Obama vows to revive jobs bill killed in the Senate
The $447 billion jobs plan President Barack Obama proposed to help stimulate the economy and reduce unemployment rates died in the Senate on Tuesday. However, by Tuesday evening, Obama had announced that Congress had not seen the last of the bill – even if that means he has to break the legislation into several pieces to get it passed, according to CNN.
The bill, which is strongly supported by many Democrats, needed 60 votes in the Senate to proceed, but only
won 50. While this marked an end to the bill in its current form, Obama seems determined to at least have some of the crucial parts of the bill pass.
"In the coming days, members of Congress will have to take a stand on whether they believe we should put teachers, construction workers, police officers and firefighters back on the job," reads Obama's statement. "They'll get a vote on whether they believe we should protect tax breaks for small business owners and middle-class Americans, or whether we should protect tax breaks for millionaires and billionaires."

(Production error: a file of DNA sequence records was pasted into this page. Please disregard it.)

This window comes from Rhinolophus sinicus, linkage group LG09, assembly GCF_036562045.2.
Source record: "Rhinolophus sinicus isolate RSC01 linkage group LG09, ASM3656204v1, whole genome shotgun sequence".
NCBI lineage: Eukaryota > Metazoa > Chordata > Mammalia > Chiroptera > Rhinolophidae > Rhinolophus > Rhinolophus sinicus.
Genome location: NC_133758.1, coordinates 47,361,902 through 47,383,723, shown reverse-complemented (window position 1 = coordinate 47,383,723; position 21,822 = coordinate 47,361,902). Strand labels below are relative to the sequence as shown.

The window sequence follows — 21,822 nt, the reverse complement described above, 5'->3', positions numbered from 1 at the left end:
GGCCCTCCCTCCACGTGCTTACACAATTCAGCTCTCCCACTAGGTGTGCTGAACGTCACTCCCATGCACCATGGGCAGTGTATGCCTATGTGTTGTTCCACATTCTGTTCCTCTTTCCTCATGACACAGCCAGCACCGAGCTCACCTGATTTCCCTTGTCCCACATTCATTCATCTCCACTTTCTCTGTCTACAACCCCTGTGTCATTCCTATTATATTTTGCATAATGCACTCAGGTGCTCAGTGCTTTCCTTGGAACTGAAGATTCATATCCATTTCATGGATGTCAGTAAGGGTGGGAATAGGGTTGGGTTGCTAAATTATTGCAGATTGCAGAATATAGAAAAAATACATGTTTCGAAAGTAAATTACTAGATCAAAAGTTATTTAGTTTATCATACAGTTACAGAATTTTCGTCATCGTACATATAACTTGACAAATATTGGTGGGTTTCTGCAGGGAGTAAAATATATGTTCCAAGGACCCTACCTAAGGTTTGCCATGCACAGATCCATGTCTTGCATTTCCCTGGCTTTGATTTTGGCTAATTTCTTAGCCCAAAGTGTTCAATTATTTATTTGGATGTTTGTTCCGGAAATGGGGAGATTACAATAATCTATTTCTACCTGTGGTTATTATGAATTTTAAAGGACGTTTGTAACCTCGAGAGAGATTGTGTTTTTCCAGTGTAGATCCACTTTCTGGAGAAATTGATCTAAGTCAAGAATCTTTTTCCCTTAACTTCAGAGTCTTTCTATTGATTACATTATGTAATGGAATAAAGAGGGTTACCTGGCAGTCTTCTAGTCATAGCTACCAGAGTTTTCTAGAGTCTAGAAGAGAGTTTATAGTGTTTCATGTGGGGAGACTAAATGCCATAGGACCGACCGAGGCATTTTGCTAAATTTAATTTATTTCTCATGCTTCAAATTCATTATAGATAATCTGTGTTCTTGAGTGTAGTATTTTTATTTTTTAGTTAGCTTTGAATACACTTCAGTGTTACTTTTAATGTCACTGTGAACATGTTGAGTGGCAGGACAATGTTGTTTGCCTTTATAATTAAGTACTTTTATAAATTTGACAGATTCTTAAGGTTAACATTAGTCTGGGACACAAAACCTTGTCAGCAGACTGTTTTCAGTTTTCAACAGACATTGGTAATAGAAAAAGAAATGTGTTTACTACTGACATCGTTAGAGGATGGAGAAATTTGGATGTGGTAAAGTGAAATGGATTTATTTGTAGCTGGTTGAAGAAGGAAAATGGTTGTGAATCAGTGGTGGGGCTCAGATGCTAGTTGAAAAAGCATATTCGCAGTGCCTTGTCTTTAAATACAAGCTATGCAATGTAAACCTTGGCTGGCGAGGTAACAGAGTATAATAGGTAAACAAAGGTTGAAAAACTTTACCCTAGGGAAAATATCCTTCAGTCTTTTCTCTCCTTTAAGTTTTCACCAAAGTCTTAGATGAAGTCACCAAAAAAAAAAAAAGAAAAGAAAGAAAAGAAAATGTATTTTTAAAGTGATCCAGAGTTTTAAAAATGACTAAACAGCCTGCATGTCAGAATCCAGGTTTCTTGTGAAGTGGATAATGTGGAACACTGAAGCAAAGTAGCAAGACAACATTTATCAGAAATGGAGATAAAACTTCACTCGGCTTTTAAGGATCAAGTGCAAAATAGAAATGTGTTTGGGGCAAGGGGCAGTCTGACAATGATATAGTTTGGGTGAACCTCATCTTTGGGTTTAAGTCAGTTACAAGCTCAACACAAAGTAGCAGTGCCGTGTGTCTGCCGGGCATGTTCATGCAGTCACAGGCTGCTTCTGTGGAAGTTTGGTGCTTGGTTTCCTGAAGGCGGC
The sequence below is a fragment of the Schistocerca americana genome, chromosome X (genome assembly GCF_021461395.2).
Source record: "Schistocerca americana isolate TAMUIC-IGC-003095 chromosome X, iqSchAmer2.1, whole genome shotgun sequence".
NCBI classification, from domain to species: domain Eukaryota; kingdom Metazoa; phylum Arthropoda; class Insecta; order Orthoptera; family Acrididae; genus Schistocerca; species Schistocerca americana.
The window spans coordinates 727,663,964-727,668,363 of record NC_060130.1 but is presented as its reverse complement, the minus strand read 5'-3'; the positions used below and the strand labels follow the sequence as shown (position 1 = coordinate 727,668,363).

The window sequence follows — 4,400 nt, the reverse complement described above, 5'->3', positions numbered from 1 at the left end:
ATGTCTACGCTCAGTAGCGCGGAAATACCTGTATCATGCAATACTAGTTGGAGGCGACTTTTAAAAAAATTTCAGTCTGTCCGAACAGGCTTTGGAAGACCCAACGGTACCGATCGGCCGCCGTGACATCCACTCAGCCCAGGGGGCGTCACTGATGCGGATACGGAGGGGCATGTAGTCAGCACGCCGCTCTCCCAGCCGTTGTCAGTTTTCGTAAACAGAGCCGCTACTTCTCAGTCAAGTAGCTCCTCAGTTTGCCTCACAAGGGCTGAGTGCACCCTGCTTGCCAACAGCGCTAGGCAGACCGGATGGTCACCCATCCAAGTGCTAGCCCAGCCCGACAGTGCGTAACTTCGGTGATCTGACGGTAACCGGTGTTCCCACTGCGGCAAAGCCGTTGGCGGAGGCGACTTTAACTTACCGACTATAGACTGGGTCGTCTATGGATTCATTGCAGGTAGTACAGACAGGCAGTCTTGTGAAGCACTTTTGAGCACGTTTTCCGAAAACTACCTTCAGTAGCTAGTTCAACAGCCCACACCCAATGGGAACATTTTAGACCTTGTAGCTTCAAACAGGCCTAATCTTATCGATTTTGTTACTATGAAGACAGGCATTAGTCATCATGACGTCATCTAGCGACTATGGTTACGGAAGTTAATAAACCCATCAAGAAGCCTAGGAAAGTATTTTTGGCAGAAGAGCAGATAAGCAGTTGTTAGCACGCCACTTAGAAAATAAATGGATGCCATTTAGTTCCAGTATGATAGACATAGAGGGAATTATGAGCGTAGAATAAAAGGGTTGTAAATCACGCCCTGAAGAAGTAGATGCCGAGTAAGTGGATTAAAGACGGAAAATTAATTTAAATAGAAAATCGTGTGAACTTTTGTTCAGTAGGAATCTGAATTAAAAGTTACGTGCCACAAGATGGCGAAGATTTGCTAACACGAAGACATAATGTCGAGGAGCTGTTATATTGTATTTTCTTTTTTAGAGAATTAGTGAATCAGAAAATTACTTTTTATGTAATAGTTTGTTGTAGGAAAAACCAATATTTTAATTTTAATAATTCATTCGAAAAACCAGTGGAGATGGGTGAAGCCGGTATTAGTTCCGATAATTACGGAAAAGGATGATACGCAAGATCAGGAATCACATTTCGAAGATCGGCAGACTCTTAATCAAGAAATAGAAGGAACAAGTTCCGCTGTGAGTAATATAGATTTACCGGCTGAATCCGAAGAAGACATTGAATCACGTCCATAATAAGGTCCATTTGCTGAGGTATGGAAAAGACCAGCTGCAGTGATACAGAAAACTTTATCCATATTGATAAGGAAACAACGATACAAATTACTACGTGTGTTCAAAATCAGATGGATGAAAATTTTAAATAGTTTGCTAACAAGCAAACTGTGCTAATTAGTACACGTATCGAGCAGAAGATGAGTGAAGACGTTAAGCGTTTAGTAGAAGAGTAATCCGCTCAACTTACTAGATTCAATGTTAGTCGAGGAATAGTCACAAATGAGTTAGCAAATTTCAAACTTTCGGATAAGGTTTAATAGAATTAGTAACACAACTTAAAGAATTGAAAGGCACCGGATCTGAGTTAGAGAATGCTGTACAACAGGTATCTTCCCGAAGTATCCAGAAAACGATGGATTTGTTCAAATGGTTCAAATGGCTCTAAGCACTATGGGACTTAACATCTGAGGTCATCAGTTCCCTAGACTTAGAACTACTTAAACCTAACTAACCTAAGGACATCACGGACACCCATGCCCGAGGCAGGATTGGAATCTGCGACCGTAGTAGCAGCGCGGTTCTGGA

Obama had been urging members of Congress to pass this bill since he first announced it in a televised statement. He is using it to call out the partisan issues that have caused many setbacks that have plagued his administration since he took office.
According to USA today, Obama will begin to push pieces of the bill through Congress in the very near future, and may continue to do so through the upcoming election year.
Senate Minority Leader Mitch McConnell (R- KY) told the news source that his party members opposed the bill because they felt it took an approach that has been tried and failed.